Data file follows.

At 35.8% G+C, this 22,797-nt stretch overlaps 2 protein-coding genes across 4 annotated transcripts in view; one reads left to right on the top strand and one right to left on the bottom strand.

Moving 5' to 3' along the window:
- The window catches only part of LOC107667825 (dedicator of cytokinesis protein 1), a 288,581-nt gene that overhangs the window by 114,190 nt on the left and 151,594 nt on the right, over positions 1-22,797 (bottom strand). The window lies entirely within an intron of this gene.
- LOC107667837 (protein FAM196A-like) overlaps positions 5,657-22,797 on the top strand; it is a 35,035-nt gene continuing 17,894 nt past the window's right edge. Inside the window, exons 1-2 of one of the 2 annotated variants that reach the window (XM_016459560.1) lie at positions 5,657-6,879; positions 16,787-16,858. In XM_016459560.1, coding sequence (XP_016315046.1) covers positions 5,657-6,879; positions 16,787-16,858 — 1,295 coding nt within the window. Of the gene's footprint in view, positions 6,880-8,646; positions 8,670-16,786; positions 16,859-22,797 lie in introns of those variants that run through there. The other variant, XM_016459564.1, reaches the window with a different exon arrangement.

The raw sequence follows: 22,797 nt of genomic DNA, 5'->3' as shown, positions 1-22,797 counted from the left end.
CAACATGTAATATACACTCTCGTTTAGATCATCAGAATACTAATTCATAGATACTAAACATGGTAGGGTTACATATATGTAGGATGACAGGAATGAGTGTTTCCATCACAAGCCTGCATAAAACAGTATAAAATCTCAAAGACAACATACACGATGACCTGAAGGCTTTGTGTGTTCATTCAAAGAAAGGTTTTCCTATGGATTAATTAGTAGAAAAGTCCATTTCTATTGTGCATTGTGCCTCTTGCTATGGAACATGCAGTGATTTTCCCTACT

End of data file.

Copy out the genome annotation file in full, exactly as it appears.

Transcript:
At 35.8% G+C, this 22,797-nt stretch overlaps 2 protein-coding genes across 4 annotated transcripts in view; one reads left to right on the top strand and one right to left on the bottom strand.

Moving 5' to 3' along the window:
- The window catches only part of LOC107667825 (dedicator of cytokinesis protein 1), a 288,581-nt gene that overhangs the window by 114,190 nt on the left and 151,594 nt on the right, over positions 1-22,797 (bottom strand). The window lies entirely within an intron of this gene.
- LOC107667837 (protein FAM196A-like) overlaps positions 5,657-22,797 on the top strand; it is a 35,035-nt gene continuing 17,894 nt past the window's right edge. Inside the window, exons 1-2 of one of the 2 annotated variants that reach the window (XM_016459560.1) lie at positions 5,657-6,879; positions 16,787-16,858. In XM_016459560.1, coding sequence (XP_016315046.1) covers positions 5,657-6,879; positions 16,787-16,858 — 1,295 coding nt within the window. Of the gene's footprint in view, positions 6,880-8,646; positions 8,670-16,786; positions 16,859-22,797 lie in introns of those variants that run through there. The other variant, XM_016459564.1, reaches the window with a different exon arrangement.

The raw sequence follows: 22,797 nt of genomic DNA, 5'->3' as shown, positions 1-22,797 counted from the left end.
CAACATGTAATATACACTCTCGTTTAGATCATCAGAATACTAATTCATAGATACTAAACATGGTAGGGTTACATATATGTAGGATGACAGGAATGAGTGTTTCCATCACAAGCCTGCATAAAACAGTATAAAATCTCAAAGACAACATACACGATGACCTGAAGGCTTTGTGTGTTCATTCAAAGAAAGGTTTTCCTATGGATTAATTAGTAGAAAAGTCCATTTCTATTGTGCATTGTGCCTCTTGCTATGGAACATGCAGTGATTTTCCCTACT